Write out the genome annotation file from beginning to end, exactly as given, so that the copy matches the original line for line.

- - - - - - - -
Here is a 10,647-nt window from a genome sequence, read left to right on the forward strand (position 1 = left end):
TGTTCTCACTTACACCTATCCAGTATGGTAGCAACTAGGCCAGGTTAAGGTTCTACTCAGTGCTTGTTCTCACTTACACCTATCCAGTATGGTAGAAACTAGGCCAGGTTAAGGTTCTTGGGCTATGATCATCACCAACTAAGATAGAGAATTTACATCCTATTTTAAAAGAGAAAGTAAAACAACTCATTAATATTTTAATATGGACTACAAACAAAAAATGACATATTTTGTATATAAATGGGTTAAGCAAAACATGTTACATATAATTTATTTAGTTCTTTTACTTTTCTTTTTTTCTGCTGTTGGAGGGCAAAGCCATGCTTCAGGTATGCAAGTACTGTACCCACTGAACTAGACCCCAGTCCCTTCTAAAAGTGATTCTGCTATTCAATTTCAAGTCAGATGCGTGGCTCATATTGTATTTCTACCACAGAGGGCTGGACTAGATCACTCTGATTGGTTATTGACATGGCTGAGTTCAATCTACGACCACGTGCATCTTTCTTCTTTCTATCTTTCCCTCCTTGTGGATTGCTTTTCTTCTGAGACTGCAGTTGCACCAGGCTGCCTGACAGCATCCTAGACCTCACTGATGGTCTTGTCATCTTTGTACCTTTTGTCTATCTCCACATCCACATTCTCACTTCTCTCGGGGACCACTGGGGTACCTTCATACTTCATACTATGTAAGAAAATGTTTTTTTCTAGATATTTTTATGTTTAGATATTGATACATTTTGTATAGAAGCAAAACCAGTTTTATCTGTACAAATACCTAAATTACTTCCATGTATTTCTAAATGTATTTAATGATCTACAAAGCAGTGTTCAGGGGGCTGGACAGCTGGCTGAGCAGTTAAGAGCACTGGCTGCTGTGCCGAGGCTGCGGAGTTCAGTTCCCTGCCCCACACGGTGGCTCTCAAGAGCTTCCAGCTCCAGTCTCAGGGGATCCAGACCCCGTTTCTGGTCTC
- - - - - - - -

Here is a 10,647-nt window from a genome sequence, read left to right on the forward strand (position 1 = left end):
TGTTCTCACTTACACCTATCCAGTATGGTAGCAACTAGGCCAGGTTAAGGTTCTACTCAGTGCTTGTTCTCACTTACACCTATCCAGTATGGTAGAAACTAGGCCAGGTTAAGGTTCTTGGGCTATGATCATCACCAACTAAGATAGAGAATTTACATCCTATTTTAAAAGAGAAAGTAAAACAACTCATTAATATTTTAATATGGACTACAAACAAAAAATGACATATTTTGTATATAAATGGGTTAAGCAAAACATGTTACATATAATTTATTTAGTTCTTTTACTTTTCTTTTTTTCTGCTGTTGGAGGGCAAAGCCATGCTTCAGGTATGCAAGTACTGTACCCACTGAACTAGACCCCAGTCCCTTCTAAAAGTGATTCTGCTATTCAATTTCAAGTCAGATGCGTGGCTCATATTGTATTTCTACCACAGAGGGCTGGACTAGATCACTCTGATTGGTTATTGACATGGCTGAGTTCAATCTACGACCACGTGCATCTTTCTTCTTTCTATCTTTCCCTCCTTGTGGATTGCTTTTCTTCTGAGACTGCAGTTGCACCAGGCTGCCTGACAGCATCCTAGACCTCACTGATGGTCTTGTCATCTTTGTACCTTTTGTCTATCTCCACATCCACATTCTCACTTCTCTCGGGGACCACTGGGGTACCTTCATACTTCATACTATGTAAGAAAATGTTTTTTTCTAGATATTTTTATGTTTAGATATTGATACATTTTGTATAGAAGCAAAACCAGTTTTATCTGTACAAATACCTAAATTACTTCCATGTATTTCTAAATGTATTTAATGATCTACAAAGCAGTGTTCAGGGGGCTGGACAGCTGGCTGAGCAGTTAAGAGCACTGGCTGCTGTGCCGAGGCTGCGGAGTTCAGTTCCCTGCCCCACACGGTGGCTCTCAAGAGCTTCCAGCTCCAGTCTCAGGGGATCCAGACCCCGTTTCTGGTCTC